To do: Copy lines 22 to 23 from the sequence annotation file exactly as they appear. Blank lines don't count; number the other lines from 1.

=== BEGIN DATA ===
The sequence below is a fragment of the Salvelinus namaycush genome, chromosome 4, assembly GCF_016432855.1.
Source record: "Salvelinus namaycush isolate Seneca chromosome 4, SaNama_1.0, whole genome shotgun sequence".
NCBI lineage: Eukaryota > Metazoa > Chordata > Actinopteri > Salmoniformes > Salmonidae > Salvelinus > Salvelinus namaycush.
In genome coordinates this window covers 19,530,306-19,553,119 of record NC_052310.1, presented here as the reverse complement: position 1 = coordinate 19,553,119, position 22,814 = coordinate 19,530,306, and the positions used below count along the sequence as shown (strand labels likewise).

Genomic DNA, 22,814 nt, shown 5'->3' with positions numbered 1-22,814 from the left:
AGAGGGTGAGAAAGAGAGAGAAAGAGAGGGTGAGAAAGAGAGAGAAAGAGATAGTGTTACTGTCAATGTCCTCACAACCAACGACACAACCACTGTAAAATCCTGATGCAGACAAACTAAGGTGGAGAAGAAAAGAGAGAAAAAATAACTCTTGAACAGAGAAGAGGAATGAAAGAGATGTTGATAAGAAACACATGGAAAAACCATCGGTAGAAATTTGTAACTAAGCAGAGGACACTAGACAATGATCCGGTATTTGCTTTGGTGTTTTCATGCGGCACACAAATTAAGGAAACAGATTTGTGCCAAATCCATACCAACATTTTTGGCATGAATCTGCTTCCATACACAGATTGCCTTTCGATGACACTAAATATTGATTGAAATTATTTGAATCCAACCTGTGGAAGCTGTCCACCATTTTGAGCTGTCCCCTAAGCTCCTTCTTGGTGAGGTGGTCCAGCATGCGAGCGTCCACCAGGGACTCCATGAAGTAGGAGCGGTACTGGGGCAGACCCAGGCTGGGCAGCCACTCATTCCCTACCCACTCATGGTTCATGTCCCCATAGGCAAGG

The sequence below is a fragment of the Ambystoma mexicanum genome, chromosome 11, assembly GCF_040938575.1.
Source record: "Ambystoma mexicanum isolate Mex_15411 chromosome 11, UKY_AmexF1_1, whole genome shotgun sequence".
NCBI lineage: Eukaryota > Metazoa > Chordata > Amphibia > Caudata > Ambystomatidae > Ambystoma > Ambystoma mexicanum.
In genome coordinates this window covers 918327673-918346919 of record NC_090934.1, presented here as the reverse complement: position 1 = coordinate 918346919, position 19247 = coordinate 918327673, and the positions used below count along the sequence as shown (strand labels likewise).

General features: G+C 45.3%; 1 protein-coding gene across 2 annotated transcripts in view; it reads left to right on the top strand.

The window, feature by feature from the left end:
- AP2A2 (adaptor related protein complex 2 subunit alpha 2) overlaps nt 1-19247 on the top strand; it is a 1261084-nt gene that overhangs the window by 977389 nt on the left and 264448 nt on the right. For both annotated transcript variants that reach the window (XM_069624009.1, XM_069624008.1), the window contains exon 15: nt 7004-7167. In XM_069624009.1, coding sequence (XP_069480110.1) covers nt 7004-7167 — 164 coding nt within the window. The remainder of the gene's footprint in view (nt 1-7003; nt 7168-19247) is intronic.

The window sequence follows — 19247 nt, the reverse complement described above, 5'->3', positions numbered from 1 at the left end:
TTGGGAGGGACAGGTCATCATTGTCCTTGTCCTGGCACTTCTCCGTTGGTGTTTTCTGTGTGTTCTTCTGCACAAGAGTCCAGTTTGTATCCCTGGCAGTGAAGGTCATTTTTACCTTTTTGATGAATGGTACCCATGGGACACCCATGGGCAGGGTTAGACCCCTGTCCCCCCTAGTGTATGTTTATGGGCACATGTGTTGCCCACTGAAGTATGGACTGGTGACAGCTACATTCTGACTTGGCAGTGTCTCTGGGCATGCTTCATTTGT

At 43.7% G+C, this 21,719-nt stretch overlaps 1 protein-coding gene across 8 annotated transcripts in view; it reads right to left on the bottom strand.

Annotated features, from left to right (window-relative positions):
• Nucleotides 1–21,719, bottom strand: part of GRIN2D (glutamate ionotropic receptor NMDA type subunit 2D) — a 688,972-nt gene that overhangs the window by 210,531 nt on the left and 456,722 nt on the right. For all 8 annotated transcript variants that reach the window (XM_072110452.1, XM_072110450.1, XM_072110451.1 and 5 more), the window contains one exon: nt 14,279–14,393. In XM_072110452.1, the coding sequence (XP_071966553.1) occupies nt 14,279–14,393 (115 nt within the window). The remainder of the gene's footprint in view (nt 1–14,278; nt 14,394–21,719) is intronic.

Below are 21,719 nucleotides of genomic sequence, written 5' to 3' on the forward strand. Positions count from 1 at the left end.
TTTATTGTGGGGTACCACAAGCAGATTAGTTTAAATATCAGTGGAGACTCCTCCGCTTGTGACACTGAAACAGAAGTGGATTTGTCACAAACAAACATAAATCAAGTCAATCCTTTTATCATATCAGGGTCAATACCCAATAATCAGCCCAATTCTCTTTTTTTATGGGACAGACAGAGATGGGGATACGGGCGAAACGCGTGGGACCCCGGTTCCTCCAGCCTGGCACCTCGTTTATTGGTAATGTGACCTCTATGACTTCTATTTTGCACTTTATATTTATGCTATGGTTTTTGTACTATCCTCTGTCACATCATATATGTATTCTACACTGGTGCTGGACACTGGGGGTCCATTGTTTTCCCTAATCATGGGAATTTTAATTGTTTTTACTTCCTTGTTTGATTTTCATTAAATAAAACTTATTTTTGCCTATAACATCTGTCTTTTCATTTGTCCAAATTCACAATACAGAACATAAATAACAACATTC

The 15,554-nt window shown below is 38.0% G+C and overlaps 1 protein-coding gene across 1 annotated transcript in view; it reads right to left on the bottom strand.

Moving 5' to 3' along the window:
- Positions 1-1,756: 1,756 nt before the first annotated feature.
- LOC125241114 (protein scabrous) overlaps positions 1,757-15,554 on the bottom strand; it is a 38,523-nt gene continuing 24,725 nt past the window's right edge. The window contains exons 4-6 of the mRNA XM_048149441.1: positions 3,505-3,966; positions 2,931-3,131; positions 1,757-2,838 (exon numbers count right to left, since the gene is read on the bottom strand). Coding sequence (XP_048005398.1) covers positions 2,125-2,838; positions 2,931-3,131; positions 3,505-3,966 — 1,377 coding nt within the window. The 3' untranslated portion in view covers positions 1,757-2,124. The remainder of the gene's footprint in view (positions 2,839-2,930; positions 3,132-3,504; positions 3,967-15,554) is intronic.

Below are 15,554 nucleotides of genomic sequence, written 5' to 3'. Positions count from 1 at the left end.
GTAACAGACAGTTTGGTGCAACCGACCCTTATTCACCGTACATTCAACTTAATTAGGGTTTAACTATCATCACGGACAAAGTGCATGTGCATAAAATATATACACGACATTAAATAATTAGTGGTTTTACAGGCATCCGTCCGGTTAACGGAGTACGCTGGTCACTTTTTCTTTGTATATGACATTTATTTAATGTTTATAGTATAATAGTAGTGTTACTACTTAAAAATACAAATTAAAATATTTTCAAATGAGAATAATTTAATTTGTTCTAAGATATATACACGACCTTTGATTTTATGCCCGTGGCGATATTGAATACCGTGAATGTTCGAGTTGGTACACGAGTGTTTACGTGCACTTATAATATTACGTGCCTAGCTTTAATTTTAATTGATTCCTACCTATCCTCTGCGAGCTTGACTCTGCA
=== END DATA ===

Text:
Moving 5' to 3' along the window:
- Positions 1-1,756: 1,756 nt before the first annotated feature.